Modern factory support and production test systems must be general purpose, remotely programmable, and flexible enough to handle a variety of input ranges and types, speeds, and functions.  In addition, many in-process inspection stations now include high-speed digital signal analysis and video product analysis.  In order to present the latest trends, I asked two experts from the Intel® Intelligent Systems Alliance to share their views on the management and optimization of production test systems. Here are their responses:

 

How does the latest wave of multi-core processors affect industrial design and production optimization?

 

Dr. Yong Luo, General Manager of the Embedded Computer Segment at ADLINK Technology:  The industrial design & production really benefit significantly from the latest wave of multi-core processors, not only from the unprecedented performance packed in the multi-core processors, but also from the potential of managing the power consumption through new techniques such as dynamic core allocation etc, beyond the traditional speed-step technology.

 

Sarah Schlonsky, Product Marketing Manager for PXI Embedded Controllers at National Instruments:  With the number of processor cores on a chip quickly increasing, engineers and scientists are more capable through new techniques to make the most of this hardware. Beyond performance benefits, multi-core processors also enable applications to take advantage of virtualization technology. To adapt to evolving applications, NI Real-Time Hypervisor software enables the consolidation of systems by running NI LabVIEW Real-Time OS and Windows or Linux on a single controller through the virtualization technology. For example, one core of a quad core system can be used for NI LabVIEW Real-Time OS and the remaining three cores could be used for Windows. The cost of hardware and footprint of system can be reduced, as well as more capabilities packed into a consolidated system by leveraging NI Real-Time Hypervisor in an industrial application.

 

What software tools and development aids are available for factory automation and industrial management projects?

 

Sarah Schlonsky, National Instruments: Traditional sequential language applications must be explicitly broken up into separate pieces, or threads, to run in parallel on multi-core processors. Although the concept of threads is straightforward, working with them can be time-consuming and tedious. Each thread must be carefully managed, and data accessed by threads is very susceptible to race conditions if not protected carefully.

NI LabVIEW system design software implements a dataflow programming paradigm. LabVIEW applications inherently run in parallel where possible and without requiring specific multi-threading programming techniques. The dataflow nature of LabVIEW means that anytime there is a branch in the data flow, or a parallel process on the block diagram, the underlying LabVIEW compiler creates a thread to execute the code in parallel. These independent pieces of code are assigned to run in a fixed number of threads that LabVIEW automatically creates. This process helps an application take advantage of multi-core processors and avoids creating too many threads, which can increase switching overhead and inefficient execution.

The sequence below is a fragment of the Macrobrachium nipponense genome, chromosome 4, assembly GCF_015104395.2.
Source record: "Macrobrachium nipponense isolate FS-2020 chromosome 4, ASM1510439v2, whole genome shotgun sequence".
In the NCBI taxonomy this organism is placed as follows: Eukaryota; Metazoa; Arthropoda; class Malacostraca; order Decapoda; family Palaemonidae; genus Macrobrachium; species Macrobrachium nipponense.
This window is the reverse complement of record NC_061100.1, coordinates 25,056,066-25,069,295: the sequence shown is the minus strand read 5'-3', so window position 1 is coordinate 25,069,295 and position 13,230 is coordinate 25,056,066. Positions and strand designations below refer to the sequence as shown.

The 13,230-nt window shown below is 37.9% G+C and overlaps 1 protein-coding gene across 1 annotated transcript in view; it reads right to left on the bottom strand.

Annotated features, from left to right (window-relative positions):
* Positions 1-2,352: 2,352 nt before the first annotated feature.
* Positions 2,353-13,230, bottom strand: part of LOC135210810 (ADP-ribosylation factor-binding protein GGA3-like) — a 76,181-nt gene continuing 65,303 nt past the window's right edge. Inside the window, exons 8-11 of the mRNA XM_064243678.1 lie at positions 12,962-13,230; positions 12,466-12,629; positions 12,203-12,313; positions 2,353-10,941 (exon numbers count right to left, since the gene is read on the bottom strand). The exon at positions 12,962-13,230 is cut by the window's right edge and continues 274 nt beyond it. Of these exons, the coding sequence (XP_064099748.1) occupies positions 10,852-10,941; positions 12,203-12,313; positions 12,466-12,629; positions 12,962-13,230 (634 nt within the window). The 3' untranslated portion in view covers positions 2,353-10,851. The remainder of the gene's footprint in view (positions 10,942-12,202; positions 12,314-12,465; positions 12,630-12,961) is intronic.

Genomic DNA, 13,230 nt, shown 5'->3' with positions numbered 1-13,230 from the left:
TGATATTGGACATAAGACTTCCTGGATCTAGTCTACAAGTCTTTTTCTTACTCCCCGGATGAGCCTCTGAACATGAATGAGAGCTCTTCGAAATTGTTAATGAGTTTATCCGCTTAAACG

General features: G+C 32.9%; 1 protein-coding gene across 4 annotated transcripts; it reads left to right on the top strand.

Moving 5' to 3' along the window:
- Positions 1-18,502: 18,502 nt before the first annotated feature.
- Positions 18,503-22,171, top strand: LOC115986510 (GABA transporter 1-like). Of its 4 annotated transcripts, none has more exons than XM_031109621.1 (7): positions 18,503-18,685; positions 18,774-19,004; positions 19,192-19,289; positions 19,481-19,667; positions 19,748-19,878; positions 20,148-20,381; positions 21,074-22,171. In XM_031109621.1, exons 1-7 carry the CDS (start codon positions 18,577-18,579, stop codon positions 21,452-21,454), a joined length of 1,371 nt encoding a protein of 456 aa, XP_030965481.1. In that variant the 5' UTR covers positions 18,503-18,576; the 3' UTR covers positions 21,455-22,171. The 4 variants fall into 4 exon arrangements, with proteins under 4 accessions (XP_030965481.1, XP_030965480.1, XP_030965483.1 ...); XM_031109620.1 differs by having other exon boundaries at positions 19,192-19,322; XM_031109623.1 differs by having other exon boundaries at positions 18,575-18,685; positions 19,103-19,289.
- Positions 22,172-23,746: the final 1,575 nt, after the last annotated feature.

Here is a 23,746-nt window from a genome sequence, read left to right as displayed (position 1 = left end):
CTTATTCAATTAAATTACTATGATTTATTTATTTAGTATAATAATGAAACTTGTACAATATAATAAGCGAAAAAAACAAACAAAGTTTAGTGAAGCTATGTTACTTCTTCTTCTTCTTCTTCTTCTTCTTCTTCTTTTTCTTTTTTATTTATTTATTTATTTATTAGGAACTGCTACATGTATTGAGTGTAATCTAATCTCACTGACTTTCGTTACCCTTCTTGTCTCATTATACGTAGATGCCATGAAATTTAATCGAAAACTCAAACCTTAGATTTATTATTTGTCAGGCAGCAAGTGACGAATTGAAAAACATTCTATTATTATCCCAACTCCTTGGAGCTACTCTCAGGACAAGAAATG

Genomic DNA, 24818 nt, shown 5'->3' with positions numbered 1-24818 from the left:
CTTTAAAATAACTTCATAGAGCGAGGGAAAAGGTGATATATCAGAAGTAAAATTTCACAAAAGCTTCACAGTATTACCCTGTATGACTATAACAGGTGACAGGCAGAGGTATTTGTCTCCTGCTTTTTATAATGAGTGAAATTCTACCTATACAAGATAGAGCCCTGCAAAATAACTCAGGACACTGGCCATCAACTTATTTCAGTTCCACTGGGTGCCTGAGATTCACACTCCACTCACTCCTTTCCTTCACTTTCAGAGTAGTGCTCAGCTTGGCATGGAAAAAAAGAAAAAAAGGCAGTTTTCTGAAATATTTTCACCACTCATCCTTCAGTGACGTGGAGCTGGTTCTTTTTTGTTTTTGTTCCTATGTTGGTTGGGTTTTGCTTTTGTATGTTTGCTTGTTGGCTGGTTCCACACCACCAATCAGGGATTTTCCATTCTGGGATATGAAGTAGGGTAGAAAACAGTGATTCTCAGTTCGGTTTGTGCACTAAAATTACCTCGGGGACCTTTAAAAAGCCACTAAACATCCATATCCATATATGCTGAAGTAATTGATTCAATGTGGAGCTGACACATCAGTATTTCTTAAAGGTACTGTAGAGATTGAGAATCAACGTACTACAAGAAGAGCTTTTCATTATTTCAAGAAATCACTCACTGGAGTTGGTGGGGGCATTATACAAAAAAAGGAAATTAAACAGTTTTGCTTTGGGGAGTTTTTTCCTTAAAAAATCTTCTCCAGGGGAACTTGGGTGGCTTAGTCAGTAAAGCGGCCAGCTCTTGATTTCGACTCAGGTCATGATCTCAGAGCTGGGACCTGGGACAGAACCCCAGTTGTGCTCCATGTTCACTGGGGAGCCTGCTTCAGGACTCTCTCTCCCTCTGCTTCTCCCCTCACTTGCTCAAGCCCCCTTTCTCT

With cloud computing and connectivity dominating embedded designs, what security precautions are available to prevent unauthorized access?

 

Dr. Yong Luo, ADLINK Technology: Widely connected devices and cloud-based embedded design solutions have certainly improved the industry efficiency and automation, but also introduced security challenges together with the net connectivity. This threat never existed before for stand-alone systems. All kinds of software/hardware-based security solutions have to be implemented to prevent attacks and breach and thus increase the system load and cost. The newly-introduced McAfee “White-list” solution seems like an attractive and efficient solution for embedded design and industry due to their nature of narrowly-focused application targets (as compared to generic internet devices).

 

Sarah Schlonsky, National Instruments: Intel® multi-core processors feature Intel® vPro Technology which contains a collection of hardware technologies that enable management features independent of the operating system (OS) and many security features. These technologies are designed into the PC’s chipset and other system hardware making it less vulnerable to the standard software threats that affect an OS or software application.

From the software standpoint, an initial consideration during embedded design projects should be with the operating system:  evaluating a Windows operating system or a real time operating system. Real time operating systems, such as NI LabVIEW Real-Time, can guarantee time-critical tasks are precisely executed and are not as susceptible to everyday software threats. A real time operating system can be designed to run critical applications reliably and deterministic as compared to a Windows operating system. A Windows operating system’s primary task is to maintain user responsiveness.

 

What are the technical challenges that designers face as they implement high speed image analysis systems for production inspection applications?

 

Dr. Yong Luo, ADLINK Technology: While the new Intel® Media Software Development Kit (Intel® Media SDK) is developing along the right direction to replace the dedicated DSP solution for video encoding/transcoding, the software performance for image analysis and processing on Intel® Architecture (IA) is still far from enough to handle high resolution and high-speed image processing in this area, as the resolution, accuracy and processing speed requirements are getting higher. Therefore, a hybrid solution mixing IA (mostly for control and applications) and DSP (mostly for high-speed and high-resolution image analysis) might still be needed.  This certainly is still a challenge for both designers and software developers.